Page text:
Holy Land Digital Image Collections

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Holy Land Collections at the University of Pennsylvania Libraries

Penn's libraries are home to a wide range of special and general collections related to the Holy Land. These include primary sources such as rare manuscripts, early modern printed books, travelogues, early photographs and printed postcards, engraved and hand-illustrated maps and atlases, original archeological artifacts, field reports, and extensive circulating secondary sources. Among the most important are the Lenkin Collection of Photography, which consists of over 5,000 early photographs of the Holy Land, dating from 1850-1937 and the Paola and Bertrand Lazard Holy Land Print collections, including hundreds of early printed books, postcards, maps, drawings, and watercolors. Recent acquisitions include the Moldovan Family Digital Holy Land Map Collection and the Zucker Holy Land Travel Manuscript. Related materials at Penn are found in the University of Pennsylvania Museum's rich collection of early photographs, including nearly 1,500 original Maison Bonfils photographs, as well as in the Museum's historical records and field reports of archeological excavations at places like Bet Shean in Israel.
The Penn Libraries' Holy Land Collections are located on campus at the Kislak Center for Special Collections, Rare Books and Manuscripts, the Museum Library and the Library at the Herbert D. Katz Center for Advanced Judaic Studies, which is home to the historic Holy Land collections assembled at the Dropsie College for Hebrew and Cognate Learning. The Katz Center is a global leader in the study of Jewish civilization, supporting a fellowship program that attracts scholars in Jewish studies from around the world for research on a common annual theme.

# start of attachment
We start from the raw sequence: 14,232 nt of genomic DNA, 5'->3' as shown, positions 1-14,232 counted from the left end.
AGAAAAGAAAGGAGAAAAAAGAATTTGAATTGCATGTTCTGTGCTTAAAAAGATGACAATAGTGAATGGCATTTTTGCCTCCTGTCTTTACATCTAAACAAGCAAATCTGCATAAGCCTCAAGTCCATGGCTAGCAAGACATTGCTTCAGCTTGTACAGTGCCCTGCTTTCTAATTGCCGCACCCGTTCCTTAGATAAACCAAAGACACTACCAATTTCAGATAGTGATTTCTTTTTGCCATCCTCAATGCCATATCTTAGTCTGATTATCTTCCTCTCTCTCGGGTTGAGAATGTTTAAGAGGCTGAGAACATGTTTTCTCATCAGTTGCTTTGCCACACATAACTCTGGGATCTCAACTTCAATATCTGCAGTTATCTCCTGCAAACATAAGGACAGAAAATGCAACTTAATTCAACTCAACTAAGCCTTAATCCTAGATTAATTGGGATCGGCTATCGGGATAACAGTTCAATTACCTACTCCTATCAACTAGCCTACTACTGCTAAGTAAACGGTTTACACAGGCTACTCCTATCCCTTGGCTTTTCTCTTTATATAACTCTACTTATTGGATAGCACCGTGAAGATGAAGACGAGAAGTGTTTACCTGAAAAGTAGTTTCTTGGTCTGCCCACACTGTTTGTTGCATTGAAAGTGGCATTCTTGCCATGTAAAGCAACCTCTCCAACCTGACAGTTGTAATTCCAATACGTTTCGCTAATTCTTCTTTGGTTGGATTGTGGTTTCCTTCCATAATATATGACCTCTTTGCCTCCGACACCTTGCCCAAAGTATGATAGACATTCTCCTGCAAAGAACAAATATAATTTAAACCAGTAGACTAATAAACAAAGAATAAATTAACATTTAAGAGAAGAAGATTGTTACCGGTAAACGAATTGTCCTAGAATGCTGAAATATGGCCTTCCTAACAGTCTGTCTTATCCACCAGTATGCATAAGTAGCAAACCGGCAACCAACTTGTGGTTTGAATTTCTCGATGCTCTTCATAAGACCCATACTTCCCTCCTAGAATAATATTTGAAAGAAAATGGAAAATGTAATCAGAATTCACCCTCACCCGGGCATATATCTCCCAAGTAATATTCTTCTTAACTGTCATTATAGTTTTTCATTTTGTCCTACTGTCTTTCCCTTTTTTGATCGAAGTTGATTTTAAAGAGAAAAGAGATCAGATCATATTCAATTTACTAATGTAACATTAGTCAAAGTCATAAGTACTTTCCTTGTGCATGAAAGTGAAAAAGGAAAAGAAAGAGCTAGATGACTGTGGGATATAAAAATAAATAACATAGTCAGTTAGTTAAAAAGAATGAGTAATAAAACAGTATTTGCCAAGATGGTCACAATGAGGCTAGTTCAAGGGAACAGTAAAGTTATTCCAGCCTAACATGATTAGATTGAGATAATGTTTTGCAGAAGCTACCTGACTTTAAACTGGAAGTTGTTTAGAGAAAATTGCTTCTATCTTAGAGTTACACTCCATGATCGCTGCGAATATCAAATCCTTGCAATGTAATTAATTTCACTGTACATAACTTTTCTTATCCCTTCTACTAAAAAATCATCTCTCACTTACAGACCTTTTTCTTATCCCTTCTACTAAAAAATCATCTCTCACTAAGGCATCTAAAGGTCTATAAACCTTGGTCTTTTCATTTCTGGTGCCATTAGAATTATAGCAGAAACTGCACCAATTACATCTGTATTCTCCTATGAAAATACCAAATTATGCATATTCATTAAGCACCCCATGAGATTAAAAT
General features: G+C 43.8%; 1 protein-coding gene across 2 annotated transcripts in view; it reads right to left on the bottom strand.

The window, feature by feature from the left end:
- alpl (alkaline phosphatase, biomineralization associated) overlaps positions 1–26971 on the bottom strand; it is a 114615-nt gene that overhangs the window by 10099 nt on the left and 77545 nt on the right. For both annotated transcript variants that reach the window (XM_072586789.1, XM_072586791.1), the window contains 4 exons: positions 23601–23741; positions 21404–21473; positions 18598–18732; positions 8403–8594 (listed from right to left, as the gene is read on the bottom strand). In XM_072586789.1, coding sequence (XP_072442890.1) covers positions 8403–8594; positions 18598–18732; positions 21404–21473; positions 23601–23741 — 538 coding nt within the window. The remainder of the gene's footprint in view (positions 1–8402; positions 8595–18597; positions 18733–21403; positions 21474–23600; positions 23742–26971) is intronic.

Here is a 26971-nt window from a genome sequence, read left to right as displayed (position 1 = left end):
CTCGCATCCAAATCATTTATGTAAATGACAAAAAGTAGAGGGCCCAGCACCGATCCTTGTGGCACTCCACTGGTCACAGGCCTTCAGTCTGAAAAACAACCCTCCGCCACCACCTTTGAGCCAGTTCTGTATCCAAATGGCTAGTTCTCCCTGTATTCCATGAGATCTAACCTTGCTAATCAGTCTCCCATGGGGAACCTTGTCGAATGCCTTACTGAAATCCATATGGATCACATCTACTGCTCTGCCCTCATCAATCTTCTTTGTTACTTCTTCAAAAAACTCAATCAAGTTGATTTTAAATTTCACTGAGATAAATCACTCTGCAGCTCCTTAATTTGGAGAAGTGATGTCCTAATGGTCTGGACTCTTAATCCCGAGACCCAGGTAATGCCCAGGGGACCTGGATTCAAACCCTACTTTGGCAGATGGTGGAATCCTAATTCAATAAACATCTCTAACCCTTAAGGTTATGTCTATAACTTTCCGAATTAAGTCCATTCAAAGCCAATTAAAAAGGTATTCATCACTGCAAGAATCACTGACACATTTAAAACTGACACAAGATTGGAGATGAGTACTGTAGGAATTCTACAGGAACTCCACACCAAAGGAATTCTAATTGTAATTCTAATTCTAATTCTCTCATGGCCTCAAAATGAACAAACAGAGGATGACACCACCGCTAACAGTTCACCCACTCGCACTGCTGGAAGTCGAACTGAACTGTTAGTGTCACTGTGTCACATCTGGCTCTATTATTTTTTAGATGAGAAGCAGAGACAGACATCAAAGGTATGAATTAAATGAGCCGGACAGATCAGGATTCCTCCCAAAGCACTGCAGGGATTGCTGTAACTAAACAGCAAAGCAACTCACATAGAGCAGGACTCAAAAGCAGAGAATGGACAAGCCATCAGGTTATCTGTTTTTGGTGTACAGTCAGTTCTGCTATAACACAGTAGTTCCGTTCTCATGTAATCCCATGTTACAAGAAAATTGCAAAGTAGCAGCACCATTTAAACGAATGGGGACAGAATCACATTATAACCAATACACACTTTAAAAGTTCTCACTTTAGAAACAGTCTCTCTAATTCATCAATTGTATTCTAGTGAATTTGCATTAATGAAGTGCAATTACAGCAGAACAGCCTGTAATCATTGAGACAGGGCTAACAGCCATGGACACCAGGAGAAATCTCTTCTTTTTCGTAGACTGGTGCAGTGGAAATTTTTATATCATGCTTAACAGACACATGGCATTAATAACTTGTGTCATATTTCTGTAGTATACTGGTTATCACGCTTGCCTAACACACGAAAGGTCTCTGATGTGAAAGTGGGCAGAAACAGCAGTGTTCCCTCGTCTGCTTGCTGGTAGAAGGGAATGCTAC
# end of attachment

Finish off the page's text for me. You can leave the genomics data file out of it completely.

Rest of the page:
The Lenkin Family Collection of Photography

Thanks to a major gift from Edward Lenkin (C'71, PAR'12), the Penn Libraries acquired in 2009 an outstanding collection of historical photographs of the Holy Land. The Lenkin Family Collection of Photography at the Penn Libraries, as it is now known, comprises over 5,000 original photographs, primarily of Jerusalem and Palestine taken from 1850 to 1937. These photographs serve as primary source materials for teaching and research across a broad spectrum of disciplines, including the history of photography, architecture, regional planning, religious studies, history, and political science. These physical photographs are original witnesses to the architecture, topography, and archeological exploration of the Holy Land from the earliest days of photography into the 1930s. The collection also includes 813 additional photo-reproductions, a reference library of nearly 100 secondary sources, and an extensive archive of notes and documents. Among the photographs are dozens of images of the Western Wall and stunning panoramas of Jerusalem as seen from the Mount of Olives and Mount Scopus.
Great thanks to the leadership of Carton Rogers, Vice-Provost and Director of the Penn Libraries, to Oren Weinberg, Director General of the National Library of Israel for supporting the digitization of the Lenkin Collection, and to Dror Wahrman, Dean of the Faculty of the Humanities and Vigevani Professor of European Studies at the Hebrew University, for the invaluable role he played conceiving and advising on this project. We also are most grateful to Dennis Mullen of the Kislak Center, who designed the web page, and to the Library Technology Services department for the development, adaptation, and maintenance of the technical architecture supporting the operation of this page. The Lenkin Collection has been digitally photographed by Ardon Bar Hama through the generosity and support of the National Library of Israel. Louise Strauss (C'82), a devoted Penn Libraries volunteer, cataloged the Lenkin collection in its entirety.